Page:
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We chose a few things to do, and quickly decided we’d have to plan another trip, stay longer and see more. One day, we ventured to Versailles. I had been there once before, il y a longtemps, with a group of other students on a guided tour. That day, the palace wasn’t very crowded, unlike the day we visited it last summer (though these photos don’t include tout le monde):

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We visited several art and history museums in Nice, Lyon and Paris, and my favorite was the Musée d’Orsay in Paris, parce que j’aime bien les objets d’art impressionistes…But we couldn’t leave France without a visit to the Louvre. It was the first European museum I had visited as a student, way back when, and it had changed. On ce jour-là, I walked right up to the Mona Lisa; now, malheureusement, the Louvre’s most famous work of art must stay well-protected. C’est dommage.

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However, we were able to walk right up to two very famous ancient Greek statues housed in the Louvre: Venus de Milo and the Winged Victory of Samothrace, pictured below. We also saw many other less bien connu (and amazing) works of art there, much more than Jenny did in MAKE THAT DEUX.


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Our trip to France wasn’t just for la recherche, but “research” was an element très amusant et agréable in our tour de France et de Paris. Mais pour un auteur, toutes les expériences de la vie sont la recherche…

Joyeux Noël, Elno

The cartes de Noël have been sent (and many received), the tree has been trimmed, the decorations — and lights — carefully placed, and the stockings hung…

but I’m not quite ready for Christmas.

It’s my favorite holiday, with Thanksgiving a close second. I love l’automne (the fall) best of all the seasons, and here in Atlanta, l’hiver (winter) feels like autumn (and sometimes almost like summer). Earlier this month, when my daughter and I visited New York City for a special birthday weekend trip, le temps was very, very cold and windy…

But we still walked down 5th and 6th Avenues, Madison Avenue, Broadway, Canal Street, through Central Park and the World Trade Center Memorial (but not in that order). Other than a few taxi rides, we saw Manhattan à pied (on foot), during the day and at night, with its spectacular illuminations de Noël:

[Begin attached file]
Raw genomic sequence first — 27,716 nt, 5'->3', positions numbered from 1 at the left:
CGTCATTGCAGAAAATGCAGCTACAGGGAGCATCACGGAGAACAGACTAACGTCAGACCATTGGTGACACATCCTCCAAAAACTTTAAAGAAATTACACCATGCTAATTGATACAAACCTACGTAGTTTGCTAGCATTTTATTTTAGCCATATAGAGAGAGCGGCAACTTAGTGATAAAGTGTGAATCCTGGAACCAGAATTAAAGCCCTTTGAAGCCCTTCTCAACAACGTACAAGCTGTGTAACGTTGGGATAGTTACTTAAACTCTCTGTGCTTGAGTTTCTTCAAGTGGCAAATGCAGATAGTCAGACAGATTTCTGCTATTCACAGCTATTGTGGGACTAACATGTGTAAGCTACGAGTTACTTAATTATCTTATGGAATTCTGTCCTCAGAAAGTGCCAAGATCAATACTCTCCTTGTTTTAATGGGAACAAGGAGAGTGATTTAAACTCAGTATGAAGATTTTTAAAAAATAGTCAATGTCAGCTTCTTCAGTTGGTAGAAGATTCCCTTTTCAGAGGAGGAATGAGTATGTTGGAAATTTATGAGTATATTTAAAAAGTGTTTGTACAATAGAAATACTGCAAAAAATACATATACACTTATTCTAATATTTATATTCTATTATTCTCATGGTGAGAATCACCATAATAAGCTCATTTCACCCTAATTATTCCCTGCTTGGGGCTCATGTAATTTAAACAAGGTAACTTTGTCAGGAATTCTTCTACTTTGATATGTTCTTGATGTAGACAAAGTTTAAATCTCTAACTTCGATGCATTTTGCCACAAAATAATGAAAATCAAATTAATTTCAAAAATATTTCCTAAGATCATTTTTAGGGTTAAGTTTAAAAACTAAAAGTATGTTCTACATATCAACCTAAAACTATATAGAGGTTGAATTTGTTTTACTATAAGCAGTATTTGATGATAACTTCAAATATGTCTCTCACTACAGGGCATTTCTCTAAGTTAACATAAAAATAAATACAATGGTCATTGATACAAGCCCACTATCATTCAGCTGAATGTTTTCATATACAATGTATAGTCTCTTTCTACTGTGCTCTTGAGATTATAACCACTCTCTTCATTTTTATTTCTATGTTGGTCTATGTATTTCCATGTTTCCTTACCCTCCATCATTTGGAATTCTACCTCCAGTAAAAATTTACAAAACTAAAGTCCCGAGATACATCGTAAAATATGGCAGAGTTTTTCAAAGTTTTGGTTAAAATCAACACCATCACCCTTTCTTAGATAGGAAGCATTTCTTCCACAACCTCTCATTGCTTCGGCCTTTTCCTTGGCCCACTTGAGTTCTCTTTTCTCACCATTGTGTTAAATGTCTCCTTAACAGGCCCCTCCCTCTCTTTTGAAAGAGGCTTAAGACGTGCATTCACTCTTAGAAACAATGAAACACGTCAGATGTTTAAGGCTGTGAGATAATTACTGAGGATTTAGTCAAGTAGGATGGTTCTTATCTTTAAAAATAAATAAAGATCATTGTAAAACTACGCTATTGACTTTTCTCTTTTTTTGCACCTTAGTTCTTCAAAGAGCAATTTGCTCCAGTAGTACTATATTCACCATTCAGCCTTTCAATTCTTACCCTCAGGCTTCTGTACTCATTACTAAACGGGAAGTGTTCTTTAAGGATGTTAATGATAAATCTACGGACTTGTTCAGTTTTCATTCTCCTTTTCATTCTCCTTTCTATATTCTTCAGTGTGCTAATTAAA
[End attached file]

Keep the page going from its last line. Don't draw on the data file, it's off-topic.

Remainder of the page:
On 5th Avenue


There were plenty of other touristes in New York, and we did a lot there in less than 72 hours — more than I dare to write about in this space. Because what happened in Manhattan…well, you know.

But both of us were ready to come back home that Sunday, where more most people are very polite and friendly, and speak a little more slowly. And we were happy to toss our heavy warm  not-warm-enough-for-the-north coats back in the closet.

But it was worth every freezing moment.


Back home, we’ve done a lot in the last three weeks, though I made a serious effort (again) not to go overboard with decorations. I think I succeeded without being too Grinchy: I forced myself to leave left a couple of boxes of holiday “stuff” that had seen better years in the storage room; I (almost always) resisted the urge to buy new “stuff”; and, because I hurt my back somehow (it’s just finally feeling better now, phew), I took things a little slower. And if they didn’t get done, oh well.

Because those things aren’t what Christmas is about, anyway.

When we were first married, my husband and I couldn’t afford to buy Christmas decorations, but we had a few that that my parents had given us because they didn’t want them anymore. One such item was two matching tacky adorable elves holding signs that said “NO” and “EL.”

My husband, always the joker, used to reverse their order on the shelf, so that “EL” was before “NO.” All it was missing was an apostrophe before the “E” and maybe one more “L,” and it would have been, well, a little bit French.*

After five moves, four kids and three decades, we don’t know what happened to “EL” and “NO” — they got lost, sadly. So this year, while shopping one day I spotted a replacement (sort of), and decided we had to have it (plus, it wasn’t expensive):

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Finally, here’s a photo of one the ornaments hanging on our Christmas tree. It’s very old (also inexpensive), kid-hand-made, and was recently repaired by a dear friend who doesn’t judge me for my phobia of super-glue:


Are you ready for Christmas? I’ve still got a few gifts to buy and a party to host, but other than that, I’m close, and I’ll keep the following lines from Dr. Suess (and from my favorite card received so far this year) in mind, as the 25th approaches:

It came without ribbons. It came without tags. 

It came without packages, boxes or bags. 

And he puzzled and puzzled ’till his puzzler was sore.

Then the Grinch thought of something he hadn’t before.

What if Christmas, he thought, doesn’t come from a store?

What if Christmas, perhaps, means a little bit more?

Merry Christmas!

*Or Spanish. In my new novel MAKE THAT DEUX, there’s a character called “El.” Read and find out who!

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The Negresco: a very nice hotel in Nice — for deux

It was the first hotel where my husband and I stayed in France, and it was the nicest.*